This raises an intriguing question if you like that sort of thing: which capital cities of neighbouring countries are the closest together? And which are the furthest away?
There are some that one might think would be quite close, which are actually much further apart.
Buenos Aires, Argentina’s capital, sits on one side of the estuary of the Río de la Plata, while Montevideo, Uruguay’s capital lies on the other side.
But at 207km apart, they’re not really that close at all.
Thinking of ‘countries that cause problems by being close together’, you inevitably think of South Korea and North Korea.
Most of the time, finding nearby capitals is a game of searching out which bits of the world have lots of small countries, and then rooting around. So, you’d think Central America would be ripe for close-together capital fun.
And yet the best option is Guatemala and El Salvador – where the imaginatively named Guatemala City is a whole 179km away from the also imaginatively named San Salvador.
Another obvious place with lots of small-ish countries is Europe – the site of the pair of capitals that drove me to write this in the first place.
And in fairness, Vienna and Bratislava do make a pretty good showing of it. Austria’s capital sits on the Danube; drift downstream, and you swiftly get to Slovakia’s capital. As the crow flies, it’s 56km – though as the human swims, it’s a little longer.
There are more surprising entries – particularly if you’re willing to bend the rules a little bit. Bahrain and Qatar aren’t really adjacent in the traditional sense, as they have no land border, but let’s just go with it.
Manama, Bahrain’s capital, is 140km away from Doha, the centre of the world’s thriving local connecting-flight-industry, which moonlights as Qatar’s capital.
Sticking with the maritime theme, Port of Spain in Trinidad and Tobago is 152km from St George’s, Grenada.
Castries, the capital of the Caribbean country of St Lucia, is 102km north of Kingstown, the capital of St Vincent and the Grenadines.
Better, but still not good enough.
Basseterre, the capital of St Kitts and Nevis, inches ahead at 100km away from St John’s, the capital of Antigua and Barbuda.
If you ask Google Maps to tell you the distance between the capital of Congo and the Democratic Republic of the Congo, it comes up with a rather suspect 20km.
A short distance, but considering the only thing separating the two is the River Congo, something’s up: Google places the centre of Brazzaville a little north of where it should be, and the centre of Kinshasa many miles south of where it should be, in some sort of suburb.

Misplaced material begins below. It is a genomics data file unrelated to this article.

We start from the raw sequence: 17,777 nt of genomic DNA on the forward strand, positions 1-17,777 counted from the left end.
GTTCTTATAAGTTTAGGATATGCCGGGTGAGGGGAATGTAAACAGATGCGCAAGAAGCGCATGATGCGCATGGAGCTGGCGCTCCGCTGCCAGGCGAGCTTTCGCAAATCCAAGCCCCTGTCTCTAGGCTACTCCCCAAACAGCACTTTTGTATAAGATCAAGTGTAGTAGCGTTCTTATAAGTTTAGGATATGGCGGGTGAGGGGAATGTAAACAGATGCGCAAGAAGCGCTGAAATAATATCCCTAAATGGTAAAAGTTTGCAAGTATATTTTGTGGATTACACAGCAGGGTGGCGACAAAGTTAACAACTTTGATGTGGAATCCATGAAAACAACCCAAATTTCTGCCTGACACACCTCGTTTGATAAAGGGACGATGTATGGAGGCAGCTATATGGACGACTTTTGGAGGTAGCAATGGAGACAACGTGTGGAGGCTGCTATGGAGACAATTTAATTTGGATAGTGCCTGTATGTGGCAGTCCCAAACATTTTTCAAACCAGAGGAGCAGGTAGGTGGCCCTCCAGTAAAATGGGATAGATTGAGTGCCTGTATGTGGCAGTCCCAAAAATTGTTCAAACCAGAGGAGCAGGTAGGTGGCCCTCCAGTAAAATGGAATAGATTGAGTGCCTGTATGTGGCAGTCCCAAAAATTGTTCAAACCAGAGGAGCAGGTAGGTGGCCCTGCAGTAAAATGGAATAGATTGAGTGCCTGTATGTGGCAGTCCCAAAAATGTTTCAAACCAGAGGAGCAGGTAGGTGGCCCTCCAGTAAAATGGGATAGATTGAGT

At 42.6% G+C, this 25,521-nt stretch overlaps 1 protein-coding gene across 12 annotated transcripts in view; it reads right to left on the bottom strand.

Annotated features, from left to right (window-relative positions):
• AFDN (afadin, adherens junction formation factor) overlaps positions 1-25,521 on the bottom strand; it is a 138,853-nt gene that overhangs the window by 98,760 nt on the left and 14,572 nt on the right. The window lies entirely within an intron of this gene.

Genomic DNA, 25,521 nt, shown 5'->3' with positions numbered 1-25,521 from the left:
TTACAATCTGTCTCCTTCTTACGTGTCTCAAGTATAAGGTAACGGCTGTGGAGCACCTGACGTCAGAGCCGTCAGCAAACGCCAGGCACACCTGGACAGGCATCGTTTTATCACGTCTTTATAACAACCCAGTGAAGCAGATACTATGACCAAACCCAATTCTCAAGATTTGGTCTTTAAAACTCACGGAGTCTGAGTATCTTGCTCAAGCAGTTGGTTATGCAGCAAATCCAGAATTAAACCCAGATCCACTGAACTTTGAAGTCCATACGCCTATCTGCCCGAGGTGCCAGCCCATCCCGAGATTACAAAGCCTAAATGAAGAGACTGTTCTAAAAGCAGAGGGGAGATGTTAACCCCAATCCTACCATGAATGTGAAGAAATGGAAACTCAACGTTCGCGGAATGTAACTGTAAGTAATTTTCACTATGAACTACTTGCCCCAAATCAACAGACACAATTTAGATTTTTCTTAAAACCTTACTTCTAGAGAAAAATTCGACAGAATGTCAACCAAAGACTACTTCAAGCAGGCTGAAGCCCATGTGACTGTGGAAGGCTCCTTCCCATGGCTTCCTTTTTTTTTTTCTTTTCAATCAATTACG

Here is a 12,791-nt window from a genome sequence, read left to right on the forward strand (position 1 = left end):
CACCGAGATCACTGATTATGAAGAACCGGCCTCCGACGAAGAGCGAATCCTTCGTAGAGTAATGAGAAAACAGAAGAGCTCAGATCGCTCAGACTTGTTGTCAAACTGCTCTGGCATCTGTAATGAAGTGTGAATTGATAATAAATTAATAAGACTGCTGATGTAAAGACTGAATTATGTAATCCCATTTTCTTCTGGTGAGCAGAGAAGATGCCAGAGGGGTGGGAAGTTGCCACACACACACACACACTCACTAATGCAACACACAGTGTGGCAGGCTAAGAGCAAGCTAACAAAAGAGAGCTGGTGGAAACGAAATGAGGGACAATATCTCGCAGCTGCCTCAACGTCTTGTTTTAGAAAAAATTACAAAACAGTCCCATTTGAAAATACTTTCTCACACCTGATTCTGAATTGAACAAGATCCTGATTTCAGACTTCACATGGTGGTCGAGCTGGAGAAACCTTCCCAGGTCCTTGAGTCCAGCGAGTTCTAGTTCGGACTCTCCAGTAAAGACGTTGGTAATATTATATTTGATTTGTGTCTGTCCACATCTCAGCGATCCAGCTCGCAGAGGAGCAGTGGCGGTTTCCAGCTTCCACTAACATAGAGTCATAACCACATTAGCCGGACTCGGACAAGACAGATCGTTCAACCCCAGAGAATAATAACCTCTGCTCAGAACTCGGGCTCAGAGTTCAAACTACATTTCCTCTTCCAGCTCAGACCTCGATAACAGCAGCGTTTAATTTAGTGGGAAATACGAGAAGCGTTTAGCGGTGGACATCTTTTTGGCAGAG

Turning to train stations
Though such transport hubs may not always perfectly mark the centre of a city – just ask London Oxford Airport or London Paddington – in this case, it seems about right.
Kinshasa’s main train station is helpfully called ‘Gare Centrale’, and is almost slap-bang in the middle of the area Google marks as ‘Centre Ville’. On the other side of the river, ‘Gare de Brazzaville’ is in the middle of lots of densely-packed buildings, and is right next to a Basilica, which is always a good sign.
And when marking that distance, you get a more realistic 4.8km. If you want to be really keen, the ferry between them travels 3.99km, and the closest point I could find between actual buildings was 1.74km, though admittedly that’s in a more suburban area.
Closest capital cities
If you set the centre of Rome to be the Palatine Hill, the ancient marking point for roads leading out of Rome, that narrows to 2.6km.
Fiddle a bit and put the centre of the Vatican as, well, the middle bit of the roughly-circular Vatican, which opens up a smidge to 2.75km.
Mark the centre point of the Vatican as the approximate location of St Peter’s Tomb within St Peter’s Basilica, which is after all the main reason the Vatican is a thing and not just a quirky suburb of Rome, and 2.67km is your answer.
Though obviously in practice Rome and the Vatican are as far away as one single step over the railings at the entrance of St Peter’s Square, which fairly blatantly makes them the closest capital cities in the world.
If you hadn’t worked it out already, the longest distance between a capital city and the capital of a country it shares a land border with is 6,395km, for Russia and North Korea.
[Read more: How Google Maps is ruining your neighbourhood]